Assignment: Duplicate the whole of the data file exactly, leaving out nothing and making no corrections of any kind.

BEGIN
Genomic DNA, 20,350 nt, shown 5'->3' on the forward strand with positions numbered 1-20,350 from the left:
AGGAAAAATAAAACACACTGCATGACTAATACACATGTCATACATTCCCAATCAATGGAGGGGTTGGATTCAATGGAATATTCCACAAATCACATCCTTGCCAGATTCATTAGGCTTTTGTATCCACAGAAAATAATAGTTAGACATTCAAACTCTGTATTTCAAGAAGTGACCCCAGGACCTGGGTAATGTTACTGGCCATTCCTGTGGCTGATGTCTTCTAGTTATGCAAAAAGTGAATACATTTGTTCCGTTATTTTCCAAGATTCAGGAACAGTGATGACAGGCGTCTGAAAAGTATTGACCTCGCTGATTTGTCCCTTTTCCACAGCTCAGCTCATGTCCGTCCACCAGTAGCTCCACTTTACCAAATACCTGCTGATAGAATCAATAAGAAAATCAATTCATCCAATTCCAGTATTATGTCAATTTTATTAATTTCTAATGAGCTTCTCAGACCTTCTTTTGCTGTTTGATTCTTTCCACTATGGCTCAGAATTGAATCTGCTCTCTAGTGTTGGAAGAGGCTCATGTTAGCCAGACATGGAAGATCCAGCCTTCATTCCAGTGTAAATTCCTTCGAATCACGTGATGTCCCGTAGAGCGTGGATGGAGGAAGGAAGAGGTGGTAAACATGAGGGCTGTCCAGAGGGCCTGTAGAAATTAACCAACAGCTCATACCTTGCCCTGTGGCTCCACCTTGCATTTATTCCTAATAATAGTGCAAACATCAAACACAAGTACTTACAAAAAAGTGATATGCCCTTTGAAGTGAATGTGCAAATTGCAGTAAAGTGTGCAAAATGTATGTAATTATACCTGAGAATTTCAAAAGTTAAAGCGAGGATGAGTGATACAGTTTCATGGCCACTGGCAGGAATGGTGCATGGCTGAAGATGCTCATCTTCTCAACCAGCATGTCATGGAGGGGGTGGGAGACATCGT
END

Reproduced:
Genomic DNA, 20,350 nt, shown 5'->3' on the forward strand with positions numbered 1-20,350 from the left:
AGGAAAAATAAAACACACTGCATGACTAATACACATGTCATACATTCCCAATCAATGGAGGGGTTGGATTCAATGGAATATTCCACAAATCACATCCTTGCCAGATTCATTAGGCTTTTGTATCCACAGAAAATAATAGTTAGACATTCAAACTCTGTATTTCAAGAAGTGACCCCAGGACCTGGGTAATGTTACTGGCCATTCCTGTGGCTGATGTCTTCTAGTTATGCAAAAAGTGAATACATTTGTTCCGTTATTTTCCAAGATTCAGGAACAGTGATGACAGGCGTCTGAAAAGTATTGACCTCGCTGATTTGTCCCTTTTCCACAGCTCAGCTCATGTCCGTCCACCAGTAGCTCCACTTTACCAAATACCTGCTGATAGAATCAATAAGAAAATCAATTCATCCAATTCCAGTATTATGTCAATTTTATTAATTTCTAATGAGCTTCTCAGACCTTCTTTTGCTGTTTGATTCTTTCCACTATGGCTCAGAATTGAATCTGCTCTCTAGTGTTGGAAGAGGCTCATGTTAGCCAGACATGGAAGATCCAGCCTTCATTCCAGTGTAAATTCCTTCGAATCACGTGATGTCCCGTAGAGCGTGGATGGAGGAAGGAAGAGGTGGTAAACATGAGGGCTGTCCAGAGGGCCTGTAGAAATTAACCAACAGCTCATACCTTGCCCTGTGGCTCCACCTTGCATTTATTCCTAATAATAGTGCAAACATCAAACACAAGTACTTACAAAAAAGTGATATGCCCTTTGAAGTGAATGTGCAAATTGCAGTAAAGTGTGCAAAATGTATGTAATTATACCTGAGAATTTCAAAAGTTAAAGCGAGGATGAGTGATACAGTTTCATGGCCACTGGCAGGAATGGTGCATGGCTGAAGATGCTCATCTTCTCAACCAGCATGTCATGGAGGGGGTGGGAGACATCGT